Phoebe Evans Letocha, Jennifer Kinniff 2017-07-11 15:52:56
Student soldiers living in campus classrooms converted to barracks. Professors recruited to do government research in chemical warfare. Doctors and nurses serving in field hospitals near the front lines, treating gravely wounded soldiers and developing groundbreaking new surgical techniques. The Johns Hopkins community experienced all these things and more during World War I. Today, the archival and rare book collections that document these wartime experiences are spread across three repositories at Johns Hopkins University in Baltimore, Maryland: The Ferdinand Hamburger University Archives, the Alan Mason Chesney Medical Archives, and the Institute of the History of Medicine. Each reports to a different university department, and each is located on a separate university campus. Archivists and curators saw the approaching centennial of World War I as a special opportunity to work together to explore the story of Hopkins’ wartime experiences and contributions. Hopkins and the Great War is the result: a holistic project that shared the resources of each repository with a university-wide audience and illuminated the wartime connections between Hopkins schools and individuals. Breaking Out of the Silos Hopkins Retrospective, a unique program that explores and shares the history of the university, served as the incubator for the project. Hopkins Retrospective program manager Jennifer Kinniff and postdoctoral research fellow Katherine Arner developed the idea of a multi-campus physical exhibit and companion digital exhibit as a way to engage a broad crosssection of the university. They identified exhibit spaces at the School of Medicine, School of Nursing, and the Arts and Sciences/Engineering campus, and invited colleagues Phoebe Evans Letocha and Nancy McCall from the Medical Archives, Christine Ruggere from the Institute of the History of Medicine, and Jim Stimpert from the University Archives to serve as co-curators of the exhibit. Having a project leader and defined budget helped to keep the process moving forward. The exhibit team worked together over the course of a year to plan the exhibit and related programming, creating a project timeline and assigning curatorial and event planning responsibilities for each of the three locations. The team hired an exhibit consultant to create a unified theme, design and fabricate exhibit panels, and assist with installation. For the Chesney Medical Archives, the exhibit presented an opportunity to enhance access to the materials selected for the exhibit. Visual materials archivist Tim Wisniewski digitized photographs and documents, and a campus photography service photographed uniforms, medical equipment, and other objects for inclusion in the online exhibit’s medicine and nursing sections. These photographs were then added to newly created item-level catalog records. When archivists determined that a diary was too fragile to allow research use, let alone include in the physical exhibit, Sheridan Libraries digitization specialist Kyle Bacon digitized it for the online exhibit. The curators had the good fortune to acquire and rediscover key objects while looking for compelling stories. While reviewing underdescribed boxes from offsite storage, Evans Letocha rediscovered a doctor’s surgical kit as well as a Red Cross uniform and cape, mess bag, and scissors from two of the sixty-five nurses who served with Johns Hopkins Base Hospital 18. The Chesney Medical Archives received a timely donation of letters written by Hopkins nurse and anti-war author Ellen LaMotte to her friend Amy Wesselhoeft von Erdberg, after the Wesselhoeft family discovered the letters in the attic of a former goat shed in Germany. When Evans Letocha found references to multiple anti-war books authored by Hopkins nurses, Ruggere located copies in the Institute’s holdings to include in the exhibit. The Chesney Medical Archives’ Director Nancy McCall found stories of women physicians who served in World War I, including Elizabeth Hurdon, the first female physician appointed to the Johns Hopkins Hospital staff and the School of Medicine faculty. Digging into files from the Office of the President, curators uncovered records of the university’s participation in a Federal Board for Vocational Education program to fund the education of disabled veterans. Sharing with the Community The three physical exhibits and the comprehensive digital exhibit launched in September 2016. One major goal of Hopkins and the Great War was not simply to engage the Hopkins community at each physical installation but to introduce them to the wider world of wartime efforts that were taking place across Johns Hopkins. The digital version of Hopkins and the Great War, built in Omeka, breaks down the information siloed in each archival repository by co-locating exhibition materials in one online resource. Similarly, the events scheduled in conjunction with the exhibit transcended campus boundaries, bringing nursing stories to other campuses and humanities-based discussions to schools rooted in scientific theory and practice. On the Arts and Sciences/Engineering campus, Oxford scholar Alice Kelly discussed The Backwash of War, a graphic postmodern memoir written by Ellen La Motte, and its place in wartime avant-garde literature. At the School of Nursing, storyteller Ellouise Schoettler performed Ready to Serve: A Story of Hopkins Nurses in World War I, and on the medical campus historian Marian Moser Jones compared the service of Hopkins nurses with other nursing units on the front. The project team broadened awareness of the exhibit through Twitter and Facebook, articles in six Hopkins publications, and mentions of the exhibit through external channels, including the national WWI Centennial Commission and the blogs of Maryland Humanities and the Medical Heritage Library. The Medical Heritage Library, a digital curation collaborative among some of the world’s leading medical libraries, realized that several of their repositories were planning World War I exhibits and decided to pool their resources to develop an online meta exhibit that uses content from individual exhibits to tell a more comprehensive story. Content from Hopkins and the Great War will be contributed to this forthcoming online exhibit. Stronger Relationships, Stronger Archives “One University” is a phrase heard often at Johns Hopkins. Working together across physical and administrative divisions to develop Hopkins and the Great War strengthened the relationships between staff at the three repositories. We deepened our knowledge of collections outside our own repositories, offered our various areas of expertise for the benefit of the team, and contributed resources toward a common goal. Most importantly, we put the One University philosophy to good use in better serving our patrons and our university community. World War I, which touched the lives of all Americans, provided the perfect opportunity to explore a common theme across archival repositories with very different missions and collections. Breaking down the archival information silos allowed us to tell a more complete and nuanced story of Hopkins during World War I. We’re already thinking about how else we can work together in ways that benefit our communities.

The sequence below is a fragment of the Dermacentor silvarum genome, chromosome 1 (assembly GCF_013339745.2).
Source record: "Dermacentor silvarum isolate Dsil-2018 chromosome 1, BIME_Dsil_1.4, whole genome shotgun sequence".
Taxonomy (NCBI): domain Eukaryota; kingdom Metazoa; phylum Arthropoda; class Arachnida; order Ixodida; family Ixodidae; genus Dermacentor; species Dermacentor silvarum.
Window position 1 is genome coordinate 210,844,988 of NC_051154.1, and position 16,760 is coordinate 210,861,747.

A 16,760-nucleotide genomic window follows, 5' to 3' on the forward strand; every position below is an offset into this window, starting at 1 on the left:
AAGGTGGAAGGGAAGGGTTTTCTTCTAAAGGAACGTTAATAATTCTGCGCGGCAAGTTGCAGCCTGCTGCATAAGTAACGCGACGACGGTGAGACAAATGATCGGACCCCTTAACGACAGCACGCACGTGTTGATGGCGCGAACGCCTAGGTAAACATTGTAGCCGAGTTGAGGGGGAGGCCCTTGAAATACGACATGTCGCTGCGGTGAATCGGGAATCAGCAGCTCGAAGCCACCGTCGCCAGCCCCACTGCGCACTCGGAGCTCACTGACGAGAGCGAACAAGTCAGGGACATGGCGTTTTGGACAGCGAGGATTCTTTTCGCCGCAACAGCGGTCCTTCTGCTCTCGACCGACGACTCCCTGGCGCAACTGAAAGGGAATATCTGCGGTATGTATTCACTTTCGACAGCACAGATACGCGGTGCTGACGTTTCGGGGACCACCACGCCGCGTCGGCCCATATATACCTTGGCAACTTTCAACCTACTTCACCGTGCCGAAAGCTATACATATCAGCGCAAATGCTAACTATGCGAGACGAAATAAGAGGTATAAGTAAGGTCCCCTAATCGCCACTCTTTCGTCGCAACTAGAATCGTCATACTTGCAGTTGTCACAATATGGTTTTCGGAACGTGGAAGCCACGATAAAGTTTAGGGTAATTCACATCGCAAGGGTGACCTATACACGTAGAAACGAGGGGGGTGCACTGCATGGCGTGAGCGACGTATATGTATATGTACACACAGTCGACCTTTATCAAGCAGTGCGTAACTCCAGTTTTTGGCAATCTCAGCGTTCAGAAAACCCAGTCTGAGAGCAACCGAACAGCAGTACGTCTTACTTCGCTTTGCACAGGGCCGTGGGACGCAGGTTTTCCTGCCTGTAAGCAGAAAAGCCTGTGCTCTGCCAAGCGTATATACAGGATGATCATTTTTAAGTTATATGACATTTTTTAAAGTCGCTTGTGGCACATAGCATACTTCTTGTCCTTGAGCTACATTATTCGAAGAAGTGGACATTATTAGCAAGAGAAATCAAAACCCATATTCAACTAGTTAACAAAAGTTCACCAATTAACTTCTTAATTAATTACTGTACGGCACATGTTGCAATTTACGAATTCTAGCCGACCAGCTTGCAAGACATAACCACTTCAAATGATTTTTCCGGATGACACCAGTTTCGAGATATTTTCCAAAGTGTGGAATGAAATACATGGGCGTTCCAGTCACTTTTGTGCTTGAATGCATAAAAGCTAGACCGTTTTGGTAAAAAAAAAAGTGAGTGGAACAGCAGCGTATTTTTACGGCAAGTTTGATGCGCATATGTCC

Published by Society of American Archivists. View All Articles.